"I don't regret ever having to do the work seven days a week," Crull said, "but when it was 20 below zero and you had to go outside and fix a window because a cow stuck her head through, it's just like, 'Come on. We just gotta be the dumbest people on earth to keep doing this day after day after day. But it all works out in the end."


Childhood life

Viney, 90, recalled how she always had jobs to do as a child, and kids never said they were bored.


"We found things to do," she said. "Our parents were not there supervising every time we turned around. We played in the trees, thought nothing of climbing to the top of the windmill, which was 40 feet in the air, and our mothers didn't call the emergency squad to come in and get us down."


One-room schoolhouses brought memories of spending December preparing the Christmas program, of packing lunch everyday and of pumping water outside.


"Somehow, despite having all those grades (and) kids, we learned. Isn't that amazing?" Kathy Starostka said. "I loved it. It's one of my best memories living in the country going to that school."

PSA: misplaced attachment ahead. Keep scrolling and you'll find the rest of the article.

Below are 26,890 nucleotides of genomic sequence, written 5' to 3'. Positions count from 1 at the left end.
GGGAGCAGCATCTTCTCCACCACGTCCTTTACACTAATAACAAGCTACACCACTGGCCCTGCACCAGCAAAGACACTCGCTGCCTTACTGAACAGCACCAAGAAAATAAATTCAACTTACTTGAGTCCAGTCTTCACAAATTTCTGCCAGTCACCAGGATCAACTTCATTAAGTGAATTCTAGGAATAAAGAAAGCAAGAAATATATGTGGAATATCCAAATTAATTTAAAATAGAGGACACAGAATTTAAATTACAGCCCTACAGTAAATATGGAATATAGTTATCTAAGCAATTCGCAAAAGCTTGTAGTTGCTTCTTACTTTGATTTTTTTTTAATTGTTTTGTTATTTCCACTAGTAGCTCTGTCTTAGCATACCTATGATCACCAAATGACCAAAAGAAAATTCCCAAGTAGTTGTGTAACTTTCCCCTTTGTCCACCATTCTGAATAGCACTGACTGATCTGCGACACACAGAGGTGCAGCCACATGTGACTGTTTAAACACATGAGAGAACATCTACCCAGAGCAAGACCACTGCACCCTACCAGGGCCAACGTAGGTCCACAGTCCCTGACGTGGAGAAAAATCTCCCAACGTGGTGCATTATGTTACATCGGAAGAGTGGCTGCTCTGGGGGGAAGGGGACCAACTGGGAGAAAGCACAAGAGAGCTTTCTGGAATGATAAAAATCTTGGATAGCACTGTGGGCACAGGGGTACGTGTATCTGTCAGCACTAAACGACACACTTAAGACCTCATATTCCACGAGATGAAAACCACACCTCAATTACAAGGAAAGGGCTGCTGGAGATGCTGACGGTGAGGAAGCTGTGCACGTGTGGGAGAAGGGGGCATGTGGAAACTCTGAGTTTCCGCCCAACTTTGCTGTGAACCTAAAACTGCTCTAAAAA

Tractor lessons

One memory not quickly forgotten was learning to drive tractor.


Ardis Zwicky said her dad was short a man to drive the rake while he baled.


"I could not even stay in the right row. I didn't know what I was looking at in that field," she said.


He would motion from the baler, "over, over," she said. Twice he got off and got her back in the right spot.


"The third time he said, 'Go and find somebody else,'" she said to laughter.


Crull's husband gave her her first tractor lesson before they were married.


His instructions: "Whatever you do when you go down that hill, do not push the clutch in."


She went flying down the hill, "It felt like 100 mph, and I pushed in the clutch and I went, 'Ahhhh,' I covered my eyes."


She looked back at her husband, who was clinging to the back of the wagon thinking, "Oh my gosh, she's going to kill us."


By the bottom of the hill they were "absolutely jackknifed."


From garden to jar

Families decades ago canned all their food, from pickles to tomatoes to jellies.


"If you didn't have a garden and can all that food, you wouldn't have food for the winter," Starostka said.